Panel Celebrates 45 Years of Legalized Gaming
Atlantic City, N.J. — There may be some debate whether the arrival of casinos in Atlantic City 45 years ago has completely fulfilled its promise, but there’s no doubt gaming has completely transformed the resort and will continue to do so in the future.
That was the primary message from a panel discussion titled “Celebrating 45 Years: Legalized Casino Gaming in New Jersey” that was held Thursday at Stockton University’s Atlantic City campus by the Lloyd D. Levenson Institute of Gaming, Hospitality and Tourism (LIGHT).
“There are a tremendous amount of people who have made a life for themselves that they otherwise wouldn’t have had an opportunity to do by working in an industry that provides jobs with salaries and things that they never expected in the town that existed here in 1977,” said Michael C. Epps, currently a solicitor for the city, but was the first Atlantic City native to serve as a New Jersey Casino Control Commission (CCC) member.
“But there are some folks who feel like they have not received the full promise of what they were offered, and they’re still waiting for it deliver.”
Epps was joined by moderator LIGHT Faculty Director Jane Bokunewicz and the following panelists:
- Mark Giannantonio, president and CEO of Resorts Casino Hotel and the president of the Casino Association of New Jersey.
- Lynne Levin Kaufman, co-chair of Cooper Levenson’s Gaming Law Practice
- Steven P. Perskie, retired Superior Court judge and the author and principal cosponsor of the original New Jersey Casino Control Act
- David Rebuck, the director of the New Jersey Division of Gaming Enforcement
Leamor Kahanov, Stockton’s provost and vice president for Academic Affairs, former state Senator Bill Gormley and James T. Plousis, the chairman of the CCC, also spoke at the start of the discussion before a packed crowd in the Fannie Lou Hamer Event Room in the John F. Scarpa Academic Center.
“As neighbors in Atlantic City, Stockton University has had the opportunity to grow alongside the casino industry and witness the many changes that have taken place,” Kahanov said. “The Casino Control Commission has become a standard for other states to emulate.”
However, it wasn’t always that way, Perskie said. In fact, the idea to bring gaming to New Jersey and Atlantic City was originally not at all popular.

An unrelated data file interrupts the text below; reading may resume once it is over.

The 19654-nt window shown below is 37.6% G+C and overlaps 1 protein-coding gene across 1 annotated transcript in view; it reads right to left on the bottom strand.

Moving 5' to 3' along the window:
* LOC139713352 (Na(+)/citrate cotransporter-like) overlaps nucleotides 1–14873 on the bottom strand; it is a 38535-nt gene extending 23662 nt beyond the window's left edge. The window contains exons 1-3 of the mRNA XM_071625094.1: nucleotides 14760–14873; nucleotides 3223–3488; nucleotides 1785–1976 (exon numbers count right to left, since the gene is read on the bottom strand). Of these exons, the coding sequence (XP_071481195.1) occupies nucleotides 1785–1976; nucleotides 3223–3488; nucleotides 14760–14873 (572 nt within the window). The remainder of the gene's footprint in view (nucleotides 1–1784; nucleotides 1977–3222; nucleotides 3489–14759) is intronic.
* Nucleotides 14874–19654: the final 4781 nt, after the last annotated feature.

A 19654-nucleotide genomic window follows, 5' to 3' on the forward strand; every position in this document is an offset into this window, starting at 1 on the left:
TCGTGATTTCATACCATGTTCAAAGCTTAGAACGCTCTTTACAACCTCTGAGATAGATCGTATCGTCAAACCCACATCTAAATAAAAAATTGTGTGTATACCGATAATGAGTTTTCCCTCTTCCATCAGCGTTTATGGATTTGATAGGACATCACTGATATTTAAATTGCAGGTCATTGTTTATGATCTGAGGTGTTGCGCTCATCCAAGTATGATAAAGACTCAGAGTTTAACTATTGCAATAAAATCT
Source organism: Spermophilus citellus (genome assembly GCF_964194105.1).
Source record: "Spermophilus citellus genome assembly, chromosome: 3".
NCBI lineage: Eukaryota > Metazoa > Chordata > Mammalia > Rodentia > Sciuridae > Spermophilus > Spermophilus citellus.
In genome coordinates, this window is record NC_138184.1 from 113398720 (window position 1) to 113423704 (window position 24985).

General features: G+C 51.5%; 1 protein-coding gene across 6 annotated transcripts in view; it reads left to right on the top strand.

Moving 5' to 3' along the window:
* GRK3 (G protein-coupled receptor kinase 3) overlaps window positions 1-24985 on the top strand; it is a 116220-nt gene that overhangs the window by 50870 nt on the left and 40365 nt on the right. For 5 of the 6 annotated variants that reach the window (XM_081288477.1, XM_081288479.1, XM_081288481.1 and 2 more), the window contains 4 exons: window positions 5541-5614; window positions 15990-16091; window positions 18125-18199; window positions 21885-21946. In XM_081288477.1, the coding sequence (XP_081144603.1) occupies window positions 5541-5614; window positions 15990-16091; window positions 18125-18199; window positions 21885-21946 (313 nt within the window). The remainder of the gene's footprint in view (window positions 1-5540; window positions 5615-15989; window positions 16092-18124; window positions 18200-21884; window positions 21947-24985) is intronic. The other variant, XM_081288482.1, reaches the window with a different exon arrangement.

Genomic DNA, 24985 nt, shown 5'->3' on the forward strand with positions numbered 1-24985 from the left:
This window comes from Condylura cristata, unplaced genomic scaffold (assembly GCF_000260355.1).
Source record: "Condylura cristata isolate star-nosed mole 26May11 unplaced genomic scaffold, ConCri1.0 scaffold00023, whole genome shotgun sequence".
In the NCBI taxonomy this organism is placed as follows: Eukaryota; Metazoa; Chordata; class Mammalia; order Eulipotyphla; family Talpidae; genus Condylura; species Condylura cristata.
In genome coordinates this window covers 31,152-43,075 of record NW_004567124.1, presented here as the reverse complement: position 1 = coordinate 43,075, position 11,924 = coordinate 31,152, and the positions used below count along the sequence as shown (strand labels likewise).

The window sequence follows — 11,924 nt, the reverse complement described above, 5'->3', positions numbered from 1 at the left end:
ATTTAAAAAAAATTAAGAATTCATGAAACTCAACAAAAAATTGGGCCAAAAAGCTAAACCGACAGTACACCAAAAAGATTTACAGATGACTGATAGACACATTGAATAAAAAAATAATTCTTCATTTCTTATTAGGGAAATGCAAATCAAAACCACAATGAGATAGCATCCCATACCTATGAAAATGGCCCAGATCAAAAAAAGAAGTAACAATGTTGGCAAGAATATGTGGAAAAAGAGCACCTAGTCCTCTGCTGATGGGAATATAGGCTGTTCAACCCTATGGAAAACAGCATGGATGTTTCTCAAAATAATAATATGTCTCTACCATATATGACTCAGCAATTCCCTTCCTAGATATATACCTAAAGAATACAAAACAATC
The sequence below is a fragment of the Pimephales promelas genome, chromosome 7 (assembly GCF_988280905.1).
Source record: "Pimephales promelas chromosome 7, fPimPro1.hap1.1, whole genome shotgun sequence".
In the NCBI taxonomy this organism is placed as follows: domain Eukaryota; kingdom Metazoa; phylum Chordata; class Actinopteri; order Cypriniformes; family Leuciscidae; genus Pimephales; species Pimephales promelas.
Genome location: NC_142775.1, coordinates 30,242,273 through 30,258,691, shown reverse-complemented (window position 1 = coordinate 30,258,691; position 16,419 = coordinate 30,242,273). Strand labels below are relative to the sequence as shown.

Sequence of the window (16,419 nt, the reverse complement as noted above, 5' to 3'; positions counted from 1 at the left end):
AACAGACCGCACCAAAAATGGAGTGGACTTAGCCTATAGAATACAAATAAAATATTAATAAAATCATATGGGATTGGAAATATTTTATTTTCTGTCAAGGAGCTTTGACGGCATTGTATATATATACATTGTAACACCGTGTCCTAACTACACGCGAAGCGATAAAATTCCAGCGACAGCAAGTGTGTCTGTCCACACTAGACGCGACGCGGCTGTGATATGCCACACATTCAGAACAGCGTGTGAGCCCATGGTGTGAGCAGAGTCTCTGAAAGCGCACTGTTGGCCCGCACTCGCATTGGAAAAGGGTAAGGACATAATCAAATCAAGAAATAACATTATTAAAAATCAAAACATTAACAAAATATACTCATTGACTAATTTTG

“You had an industry that was considered around the rest of the country as having been organized and funded by people that you didn’t want to invite to your house for dinner,” said Perskie, who added that at the time Atlantic City had a series of mayors who had gone to jail for various wrongdoings.
The casino industry was considered a place for the mob, Perskie said.
“So the idea of putting casinos in Atlantic City meant that you would take a corrupt industry and put it into a corrupt city that was located in a corrupt state,” he said with a laugh.
To assuage any doubts, Perskie and the rest of the panel said the state had to make it abundantly clear that the regulations were strong and enforcement was tough. And they all agreed the CCC has accomplished that goal as New Jersey’s casino regulations have become the “gold standard” for other states and even countries, Plousis said.
After New Jersey showed it could ensure the good character, honesty and integrity of the industry, public confidence, trust and credibility grew in the casino industry.”
Now, 46 other states have gaming, there are more 485 commercial casinos in the United States that employ close to a million people.
“So the industry started because of the good practices that Atlantic City has,” Plousis said.
Perskie said he believes Atlantic City is much better off because of casinos, but he also said the resort has not reached its maximum potential due to squabbles and disagreements between city and state governments.
“My view is that the future is going to be dependent on what the industry does and what the government does,” Perskie said. “The industry will continue to do what it has continued to do; the question is will the government continue to meet its responsibilities?”
One of those responsibilities is recognizing evolving trends in the casino industry, such as sports betting and esports, and continuing to be in the forefront on ways to regulate and monetize them.
“It’s very clear to me that New Jersey can be a leader to allow esports to be integrated into both the retail gaming environment, as well as the online gaming environment,” Rebuck said. “I see it as a challenge to beat Nevada to the punch.”
Kaufman said in the future she would like to see more diversity in top casino management positions.
“Why aren’t more women CEOs? We need more of them. We are trying but it’s a long process,” she said, adding that half of the customers in internet gaming and sports betting are women. “If you hire more diverse people at the top that represent your customers, you’re going to get a better product.”
The discussion ended with an agreement from all the participants that, although the industry is still recovering from the COVID-19 pandemic, there’s a bright future ahead.
“I see Atlantic City’s best years ahead of us,” said Giannantonio, who’s a Stockton graduate. “It’s going to require work, but it’s not brain surgery.”
— Story and photos by Mark Melhorn
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